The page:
• Kleindorfer, S., Dudaniec, R.Y. (2006) Increasing prevalence of avian poxvirus in Darwin’s finches and its effect on male pairing success. Journal of Avian Biology 37: 69-76.
  • Kleindorfer, S., Dudaniec, R. (2009) Love thy neighbour? Social nesting pattern, host mass and nest size affect ectoparasite intensity in Darwin’s tree finches. Behavioral Ecology and Sociobiology 63:731-739.
  • Kleindorfer, S., Sulloway, F. & O’Connor, J. (2009) Mixed species nesting associations in Darwin’s tree finches: nesting pattern predicts predation outcome. Biological Journal of the Linnean Society 98:313-324.
  • Kleindorfer, S., O’Connor, J., Dudaniec, R., Myers, S., Robertson, J. & Sulloway, F. (2014) Species collapse via hybridization in Darwin’s Tree Finches. The American Naturalist 183: 325-341
  • Lamichhaney, S., Berglund, J., Sällman Almén, M., Maqbool, K., Grabherr, M., Martinez-Barrio, A., Promerova, M., Rubin, C.J., Wang, C., Zamani, N., Grant, B.R., Grant, P.R., Webster, M.T., Andersson, L. (2015) Evolution of Darwin’s finches and their beaks revealed by genome sequencing Nature 518: 371-386. doi:10.1038/nature14181
  • Lincango, M.P., Causton, C.E., Calderón-Álvarez, C. & Jiménez-Uzcátegui, G. (2011) Evaluating the safety of Rodolia cardinalis to two species of Galapagos finch: Camarhynchus parvulus and Geospiza fuliginosa. Biological control 56: 145-149. http://dx.doi.org/10.1016/j.biocontrol.2010.10.006
  • McQuistion, T.E., Wilson, M. (1988) Four new species of Isospora from the small tree finch (Camarhynchus parvulus) from the Galapagos Islands. Journal of Protozoology 35(1): 98-99.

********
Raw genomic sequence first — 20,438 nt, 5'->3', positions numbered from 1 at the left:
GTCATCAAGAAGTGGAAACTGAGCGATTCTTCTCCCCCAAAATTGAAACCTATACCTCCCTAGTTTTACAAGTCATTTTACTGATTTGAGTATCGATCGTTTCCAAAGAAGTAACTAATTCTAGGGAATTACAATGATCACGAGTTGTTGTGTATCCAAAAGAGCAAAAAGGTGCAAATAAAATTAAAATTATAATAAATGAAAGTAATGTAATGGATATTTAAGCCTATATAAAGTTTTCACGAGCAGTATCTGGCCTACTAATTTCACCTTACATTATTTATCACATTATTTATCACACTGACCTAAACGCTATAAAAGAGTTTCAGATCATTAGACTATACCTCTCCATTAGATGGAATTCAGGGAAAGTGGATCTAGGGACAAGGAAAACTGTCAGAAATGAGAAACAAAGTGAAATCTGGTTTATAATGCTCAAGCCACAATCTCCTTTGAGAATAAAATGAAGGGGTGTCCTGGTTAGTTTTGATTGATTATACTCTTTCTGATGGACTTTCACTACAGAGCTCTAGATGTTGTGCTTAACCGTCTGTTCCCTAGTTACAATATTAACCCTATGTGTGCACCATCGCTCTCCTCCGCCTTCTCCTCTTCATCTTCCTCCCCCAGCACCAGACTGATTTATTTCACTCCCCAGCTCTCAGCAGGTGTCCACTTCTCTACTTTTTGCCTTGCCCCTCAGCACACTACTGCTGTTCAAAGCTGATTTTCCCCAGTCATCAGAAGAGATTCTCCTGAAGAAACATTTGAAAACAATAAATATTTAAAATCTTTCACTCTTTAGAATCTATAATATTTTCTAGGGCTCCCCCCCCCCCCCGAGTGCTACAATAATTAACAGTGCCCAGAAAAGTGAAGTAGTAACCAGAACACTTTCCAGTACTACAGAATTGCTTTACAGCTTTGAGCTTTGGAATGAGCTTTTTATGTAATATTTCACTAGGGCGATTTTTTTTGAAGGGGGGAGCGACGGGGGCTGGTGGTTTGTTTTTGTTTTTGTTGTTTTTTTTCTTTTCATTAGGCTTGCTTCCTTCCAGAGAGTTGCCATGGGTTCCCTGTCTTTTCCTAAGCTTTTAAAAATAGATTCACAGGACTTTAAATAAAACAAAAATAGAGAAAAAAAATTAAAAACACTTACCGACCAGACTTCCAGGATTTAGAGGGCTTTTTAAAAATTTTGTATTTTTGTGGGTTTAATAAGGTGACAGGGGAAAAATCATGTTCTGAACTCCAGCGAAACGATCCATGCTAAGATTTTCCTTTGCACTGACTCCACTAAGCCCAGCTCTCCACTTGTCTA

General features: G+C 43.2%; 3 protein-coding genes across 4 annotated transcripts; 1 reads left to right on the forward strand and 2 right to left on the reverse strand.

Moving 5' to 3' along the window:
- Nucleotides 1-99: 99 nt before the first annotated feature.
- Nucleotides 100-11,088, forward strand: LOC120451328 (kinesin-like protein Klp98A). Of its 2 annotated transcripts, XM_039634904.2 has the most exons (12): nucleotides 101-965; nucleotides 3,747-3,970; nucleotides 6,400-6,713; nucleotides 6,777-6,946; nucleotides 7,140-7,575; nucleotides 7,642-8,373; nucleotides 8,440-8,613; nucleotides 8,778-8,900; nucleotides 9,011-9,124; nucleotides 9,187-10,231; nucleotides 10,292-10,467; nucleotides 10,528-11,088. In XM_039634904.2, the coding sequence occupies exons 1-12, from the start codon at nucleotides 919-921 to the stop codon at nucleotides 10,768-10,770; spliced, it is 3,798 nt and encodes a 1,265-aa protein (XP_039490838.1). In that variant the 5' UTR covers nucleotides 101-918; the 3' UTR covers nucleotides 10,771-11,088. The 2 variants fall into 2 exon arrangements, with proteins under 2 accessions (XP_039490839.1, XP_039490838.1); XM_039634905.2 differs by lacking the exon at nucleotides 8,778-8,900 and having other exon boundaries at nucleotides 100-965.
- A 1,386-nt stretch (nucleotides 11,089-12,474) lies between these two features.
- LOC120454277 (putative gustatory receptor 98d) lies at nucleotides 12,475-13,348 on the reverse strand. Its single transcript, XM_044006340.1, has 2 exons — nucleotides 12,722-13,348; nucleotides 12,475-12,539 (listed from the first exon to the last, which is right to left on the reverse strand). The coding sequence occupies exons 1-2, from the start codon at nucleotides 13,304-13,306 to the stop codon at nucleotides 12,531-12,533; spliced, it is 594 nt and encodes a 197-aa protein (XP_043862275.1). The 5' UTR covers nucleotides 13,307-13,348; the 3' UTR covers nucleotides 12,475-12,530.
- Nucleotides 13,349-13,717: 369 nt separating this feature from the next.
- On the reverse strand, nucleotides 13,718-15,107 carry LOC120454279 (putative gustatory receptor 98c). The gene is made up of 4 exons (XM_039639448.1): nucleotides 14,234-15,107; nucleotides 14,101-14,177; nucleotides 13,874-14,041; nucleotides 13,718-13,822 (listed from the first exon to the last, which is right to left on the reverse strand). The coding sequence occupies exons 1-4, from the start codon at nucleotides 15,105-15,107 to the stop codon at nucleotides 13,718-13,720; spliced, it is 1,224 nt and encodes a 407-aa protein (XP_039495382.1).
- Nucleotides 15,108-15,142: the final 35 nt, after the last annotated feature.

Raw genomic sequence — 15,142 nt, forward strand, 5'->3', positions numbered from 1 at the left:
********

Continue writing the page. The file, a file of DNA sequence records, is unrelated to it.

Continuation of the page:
• O'Connor, J., Sulloway, F. & Kleindorfer, S. (2010) Avian population survey in the Floreana highlands: Is Darwin’s Medium Tree Finch declining in remnant patches of Scalesia forest? Bird Conservation International 20:1-11.
  • O'Connor, J., Sulloway, F. & Kleindorfer, S. (2010) Avian population survey in the Floreana highlands: Is Darwin’s Medium Tree Finch declining in remnant patches of Scalesia forest?. Bird Conservation International 20:1-11.
  • Remsen, J.V., Areta, J.I.Jr., Cadena, C.D., Claramunt, S., Jaramillo, A., Pacheco, J.F., Pérez-Emán, J., Robbins, M.B., Stiles, F.G., Stotz, D.F., Zimmer, K. J. (2016) A Classification of the Bird Species of South America. South American Classification Committee. American Ornithologists' Union http://www.museum.lsu.edu/~Remsen/SACCBaseline.htm
  • Salvin, O. (1876) On the avifauna of the Galápagos Archipelago. Transactions of the Zoological Society of London 9: 447-510.
  • Sundevall, C.J. (1871) On birds from the Galápagos Islands. Proceedings of the Zoological Society of London 1871: 124-129.
  • Swarth, H.S. (1931) The Avifauna of the Galapagos Islands. Occ. Pap. Calif. Acad. Sci. 18: 1-299.
  • Tebbich, S., Taborsky, M., Fessl, B., Dvorak, M. & Winkler, H. (2004) Feeding behavior of four arboreal Darwin's finches: adaptations to spatial and seasonal variability. The Condor 106:95-105
  • Wiedenfeld, D.A. (2006) Aves, the Galapagos Islands, Ecuador. Check List 2006 2(2): 1-27.
  • Zylberberg, M., Lee, K., Klasing, K. & Wikelski, M. (2012) Increasing avian pox prevalence varies by species, and with immune function, in Galápagos finches. Biological Conservation 153:72-79.